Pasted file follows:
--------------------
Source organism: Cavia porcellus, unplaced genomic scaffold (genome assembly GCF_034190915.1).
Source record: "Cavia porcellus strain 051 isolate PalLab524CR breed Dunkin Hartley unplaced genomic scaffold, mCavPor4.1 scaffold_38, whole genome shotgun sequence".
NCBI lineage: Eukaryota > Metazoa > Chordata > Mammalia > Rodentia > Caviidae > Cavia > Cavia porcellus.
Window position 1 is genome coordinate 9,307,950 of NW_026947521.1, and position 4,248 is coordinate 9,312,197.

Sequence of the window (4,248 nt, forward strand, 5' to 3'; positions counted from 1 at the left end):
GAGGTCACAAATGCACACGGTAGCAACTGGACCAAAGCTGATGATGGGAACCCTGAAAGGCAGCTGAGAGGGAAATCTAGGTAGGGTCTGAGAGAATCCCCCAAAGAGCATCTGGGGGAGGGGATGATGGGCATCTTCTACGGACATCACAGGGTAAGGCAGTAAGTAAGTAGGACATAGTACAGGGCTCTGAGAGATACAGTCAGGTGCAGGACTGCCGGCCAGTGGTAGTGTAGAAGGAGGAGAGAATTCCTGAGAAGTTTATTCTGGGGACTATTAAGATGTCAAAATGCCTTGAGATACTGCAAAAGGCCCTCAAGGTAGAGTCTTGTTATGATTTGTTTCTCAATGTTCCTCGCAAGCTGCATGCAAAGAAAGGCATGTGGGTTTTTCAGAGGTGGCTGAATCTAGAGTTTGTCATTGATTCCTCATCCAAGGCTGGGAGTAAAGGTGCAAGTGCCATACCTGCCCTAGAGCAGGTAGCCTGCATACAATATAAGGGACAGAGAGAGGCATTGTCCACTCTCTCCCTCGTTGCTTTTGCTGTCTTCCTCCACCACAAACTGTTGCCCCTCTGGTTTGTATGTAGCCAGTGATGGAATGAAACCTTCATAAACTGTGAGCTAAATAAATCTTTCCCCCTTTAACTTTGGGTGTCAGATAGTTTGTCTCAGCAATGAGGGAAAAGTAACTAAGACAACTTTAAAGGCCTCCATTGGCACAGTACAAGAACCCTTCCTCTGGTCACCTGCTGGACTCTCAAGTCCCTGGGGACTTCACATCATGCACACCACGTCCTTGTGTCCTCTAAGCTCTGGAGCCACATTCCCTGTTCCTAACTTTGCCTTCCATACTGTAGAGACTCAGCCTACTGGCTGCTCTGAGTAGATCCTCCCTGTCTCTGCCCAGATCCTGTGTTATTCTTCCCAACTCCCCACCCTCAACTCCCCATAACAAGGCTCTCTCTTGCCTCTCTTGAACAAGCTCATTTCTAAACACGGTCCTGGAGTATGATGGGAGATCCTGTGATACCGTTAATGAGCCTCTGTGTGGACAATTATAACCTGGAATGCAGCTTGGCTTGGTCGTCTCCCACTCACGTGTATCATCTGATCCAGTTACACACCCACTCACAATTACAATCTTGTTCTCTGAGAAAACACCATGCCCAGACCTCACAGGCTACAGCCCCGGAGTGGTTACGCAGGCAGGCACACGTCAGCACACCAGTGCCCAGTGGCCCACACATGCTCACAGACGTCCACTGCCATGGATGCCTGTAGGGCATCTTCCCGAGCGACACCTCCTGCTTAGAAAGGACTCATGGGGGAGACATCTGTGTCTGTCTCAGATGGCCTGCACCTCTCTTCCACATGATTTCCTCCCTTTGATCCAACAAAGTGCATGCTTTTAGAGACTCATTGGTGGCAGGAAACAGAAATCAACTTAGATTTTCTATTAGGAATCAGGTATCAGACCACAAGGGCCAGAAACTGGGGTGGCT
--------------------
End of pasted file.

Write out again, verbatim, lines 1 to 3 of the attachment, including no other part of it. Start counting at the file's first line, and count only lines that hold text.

Source organism: Cavia porcellus, unplaced genomic scaffold (genome assembly GCF_034190915.1).
Source record: "Cavia porcellus strain 051 isolate PalLab524CR breed Dunkin Hartley unplaced genomic scaffold, mCavPor4.1 scaffold_38, whole genome shotgun sequence".
NCBI lineage: Eukaryota > Metazoa > Chordata > Mammalia > Rodentia > Caviidae > Cavia > Cavia porcellus.